>>5234 Thank you for your efforts Anon. We should really create some kind of organized /robowaifu/ resource catalog here.
>>5235 Answer in the meta thread bc this might go OT/meta: >>5242
>>8208 Neat, thanks.
Does anyone know anything about LAM? I am looking into Colombia's soft muscle technology and it is really interesting. They custom built their own LAM printer for the project and I am wondering if I could do the same.
>>8468 Great, for you to participate, but please link to some article, paper or video which shows what you are talking about. I couldn't even find anything using you terms you mentioned.
Related, printing silicone rubber with a 3d printer: >>8742
Some guy build a dual extruder for his Ender 3, which receives a lot of interest and praise. It's of course not tested yet by many people during a extended period of time. Might be interesting to look into it during the year, maybe then there's better support for it (the elctronic board and firmware is the problem). Maybe it's gonna be part of newer printers, or I just need another board. It could help for prints with supports or with softer and more rigid parts. https://properprinting.pro/product/dual-extrusion-system-for-creality-printers-aka-the-rocker/ https://youtu.be/OBB5WuhNhWk
>>8850 Good luck Anon.
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Here's some diagram about different nozzles for printers. Nothing special, but maybe interesting. I'm using brass so far, but also have steel nozzles in case I might need them. Only recently watched a video where carbon fiber nylon filament actually got some recommendation, the claim was that this combination would print really good on normal printers. Of course, that still needs a harder nozzle than the brass ones, which are good as standard nozzles. Just wanted to mention, that it is a good idea to make sure, if you disassemble your printer, to check that the screwheads of your screws a still fine. I wrecked one of my screws in the printhead and now need to drill into the screw and use a lefthand drill to remove it (Not asking for common ideas, already looked into my options).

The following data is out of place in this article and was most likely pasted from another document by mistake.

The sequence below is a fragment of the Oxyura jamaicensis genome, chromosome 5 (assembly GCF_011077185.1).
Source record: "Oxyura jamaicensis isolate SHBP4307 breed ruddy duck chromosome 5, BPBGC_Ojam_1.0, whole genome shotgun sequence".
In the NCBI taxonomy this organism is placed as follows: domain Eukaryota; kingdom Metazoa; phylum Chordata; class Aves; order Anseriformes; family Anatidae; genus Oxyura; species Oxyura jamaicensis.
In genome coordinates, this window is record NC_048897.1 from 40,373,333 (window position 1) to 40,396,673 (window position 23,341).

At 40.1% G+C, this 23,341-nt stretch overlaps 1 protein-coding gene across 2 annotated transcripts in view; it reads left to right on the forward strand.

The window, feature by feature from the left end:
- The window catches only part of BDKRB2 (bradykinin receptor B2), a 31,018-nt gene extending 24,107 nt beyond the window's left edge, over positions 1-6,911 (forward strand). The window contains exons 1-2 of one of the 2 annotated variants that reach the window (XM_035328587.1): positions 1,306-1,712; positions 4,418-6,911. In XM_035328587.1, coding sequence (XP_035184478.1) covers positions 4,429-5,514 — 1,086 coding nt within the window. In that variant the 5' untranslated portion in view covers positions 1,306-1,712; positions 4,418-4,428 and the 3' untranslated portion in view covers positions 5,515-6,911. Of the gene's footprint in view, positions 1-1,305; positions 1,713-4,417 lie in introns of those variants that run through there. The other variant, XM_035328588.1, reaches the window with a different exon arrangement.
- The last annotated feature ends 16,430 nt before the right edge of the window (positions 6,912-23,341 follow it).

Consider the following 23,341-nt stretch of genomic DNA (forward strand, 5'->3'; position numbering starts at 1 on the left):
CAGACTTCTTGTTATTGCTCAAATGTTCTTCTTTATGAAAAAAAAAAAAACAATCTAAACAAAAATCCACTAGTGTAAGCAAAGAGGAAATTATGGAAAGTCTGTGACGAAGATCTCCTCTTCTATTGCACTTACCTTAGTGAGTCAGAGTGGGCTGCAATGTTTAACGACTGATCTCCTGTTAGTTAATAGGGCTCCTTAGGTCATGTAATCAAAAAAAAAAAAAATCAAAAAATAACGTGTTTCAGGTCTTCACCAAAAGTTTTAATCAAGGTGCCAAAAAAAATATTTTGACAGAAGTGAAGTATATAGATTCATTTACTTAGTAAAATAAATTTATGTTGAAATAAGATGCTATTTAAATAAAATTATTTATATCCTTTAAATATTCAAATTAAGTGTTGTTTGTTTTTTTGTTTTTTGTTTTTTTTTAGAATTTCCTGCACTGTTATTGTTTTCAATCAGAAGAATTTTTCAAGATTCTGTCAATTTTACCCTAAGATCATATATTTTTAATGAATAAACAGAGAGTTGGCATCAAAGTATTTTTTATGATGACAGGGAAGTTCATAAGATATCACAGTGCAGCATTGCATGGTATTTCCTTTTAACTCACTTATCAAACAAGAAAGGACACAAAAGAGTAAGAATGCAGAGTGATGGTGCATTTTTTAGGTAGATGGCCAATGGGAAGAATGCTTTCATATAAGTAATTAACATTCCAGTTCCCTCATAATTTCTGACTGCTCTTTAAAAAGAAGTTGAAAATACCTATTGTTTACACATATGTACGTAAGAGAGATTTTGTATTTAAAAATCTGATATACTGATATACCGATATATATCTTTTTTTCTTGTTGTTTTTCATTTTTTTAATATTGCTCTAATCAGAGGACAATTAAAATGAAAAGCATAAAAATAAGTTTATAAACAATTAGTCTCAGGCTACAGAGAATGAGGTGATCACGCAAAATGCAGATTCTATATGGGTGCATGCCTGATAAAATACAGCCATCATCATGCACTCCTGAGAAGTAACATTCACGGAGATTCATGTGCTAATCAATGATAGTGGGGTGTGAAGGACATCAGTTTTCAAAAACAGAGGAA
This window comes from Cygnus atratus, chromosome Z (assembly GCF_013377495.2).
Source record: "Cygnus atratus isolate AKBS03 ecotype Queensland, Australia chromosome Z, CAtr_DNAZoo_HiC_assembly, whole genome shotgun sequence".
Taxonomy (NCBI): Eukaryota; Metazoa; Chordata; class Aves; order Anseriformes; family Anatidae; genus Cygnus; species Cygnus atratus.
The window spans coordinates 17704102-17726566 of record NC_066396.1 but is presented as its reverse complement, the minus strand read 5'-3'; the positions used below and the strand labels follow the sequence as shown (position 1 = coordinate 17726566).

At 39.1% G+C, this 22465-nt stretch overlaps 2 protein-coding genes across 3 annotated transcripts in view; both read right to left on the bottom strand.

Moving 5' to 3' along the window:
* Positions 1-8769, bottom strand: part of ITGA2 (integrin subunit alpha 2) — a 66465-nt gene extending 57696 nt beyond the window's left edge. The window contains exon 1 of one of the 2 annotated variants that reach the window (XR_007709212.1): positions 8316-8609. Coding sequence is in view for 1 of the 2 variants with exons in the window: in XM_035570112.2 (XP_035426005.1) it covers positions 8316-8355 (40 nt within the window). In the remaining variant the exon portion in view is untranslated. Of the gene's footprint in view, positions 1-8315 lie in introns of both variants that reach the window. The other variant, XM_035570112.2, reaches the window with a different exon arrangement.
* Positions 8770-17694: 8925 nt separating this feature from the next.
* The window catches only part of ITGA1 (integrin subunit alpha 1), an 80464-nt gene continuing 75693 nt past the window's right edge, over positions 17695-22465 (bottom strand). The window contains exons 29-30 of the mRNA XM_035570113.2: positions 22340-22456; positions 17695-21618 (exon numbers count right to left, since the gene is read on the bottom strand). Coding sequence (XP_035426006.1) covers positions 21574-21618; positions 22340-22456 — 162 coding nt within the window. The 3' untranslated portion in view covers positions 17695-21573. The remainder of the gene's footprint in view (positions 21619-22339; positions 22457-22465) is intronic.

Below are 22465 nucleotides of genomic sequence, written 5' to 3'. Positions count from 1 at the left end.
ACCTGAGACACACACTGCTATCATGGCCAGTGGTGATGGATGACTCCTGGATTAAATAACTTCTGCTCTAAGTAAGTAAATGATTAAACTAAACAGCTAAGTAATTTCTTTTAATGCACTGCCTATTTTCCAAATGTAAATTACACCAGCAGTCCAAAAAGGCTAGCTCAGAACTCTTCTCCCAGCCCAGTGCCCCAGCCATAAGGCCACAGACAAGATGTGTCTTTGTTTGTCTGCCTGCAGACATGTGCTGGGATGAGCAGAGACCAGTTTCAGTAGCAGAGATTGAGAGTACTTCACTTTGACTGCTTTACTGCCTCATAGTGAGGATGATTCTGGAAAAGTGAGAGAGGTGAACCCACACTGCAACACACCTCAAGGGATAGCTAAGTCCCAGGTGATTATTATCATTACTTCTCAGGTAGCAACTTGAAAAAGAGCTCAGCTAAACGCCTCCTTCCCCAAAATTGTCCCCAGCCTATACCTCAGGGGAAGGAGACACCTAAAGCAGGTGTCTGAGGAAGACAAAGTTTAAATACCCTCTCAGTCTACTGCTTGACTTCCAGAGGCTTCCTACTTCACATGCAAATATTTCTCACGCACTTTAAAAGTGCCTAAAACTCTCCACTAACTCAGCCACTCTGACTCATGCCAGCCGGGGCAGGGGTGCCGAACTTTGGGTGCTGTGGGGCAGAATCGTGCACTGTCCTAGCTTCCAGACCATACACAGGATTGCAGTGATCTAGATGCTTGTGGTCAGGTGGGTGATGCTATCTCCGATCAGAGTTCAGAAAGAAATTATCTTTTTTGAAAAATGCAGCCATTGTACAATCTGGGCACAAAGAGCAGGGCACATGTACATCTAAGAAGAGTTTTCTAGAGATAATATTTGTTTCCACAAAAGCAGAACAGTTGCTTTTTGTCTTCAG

>>9145 Thanks Anon! Just in time too, my printer nozzle jammed and I can't print ATM. Maybe this will help me and others here out. Cheers.
Here some infos on how to print gears the best way: https://youtu.be/JMgXu1rFDJ0 - using PC if possible, putting metal bolts into small gears, print the parts separated in the right orientation for maximum durability, using dual-helical (heringbone) gears instead spur or helical gears. Heringbone in Fusion 360: https://youtu.be/MtK6yK0NRM0
>>9798 Nice info, thanks Anon.
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>>9145 That seems off about ruby nozzles. Yes the thermal conductivity isn't very good but there's only a tiny piece of ruby at the end of the nozzle where it matters, the filament gets melted in the metal part before reaching it so the real thermal conductivity of the nozzle depends on what metal it's made out of. Also saw this recently which seems like a fantastic idea for decreasing print time and wasted filament. Plus parts that would be too wasteful to print due to large supports that would use up more filament than the part itself are now feasible which will lead to new designs. https://www.3dnatives.com/en/moving-platform-3d-printer-070420214/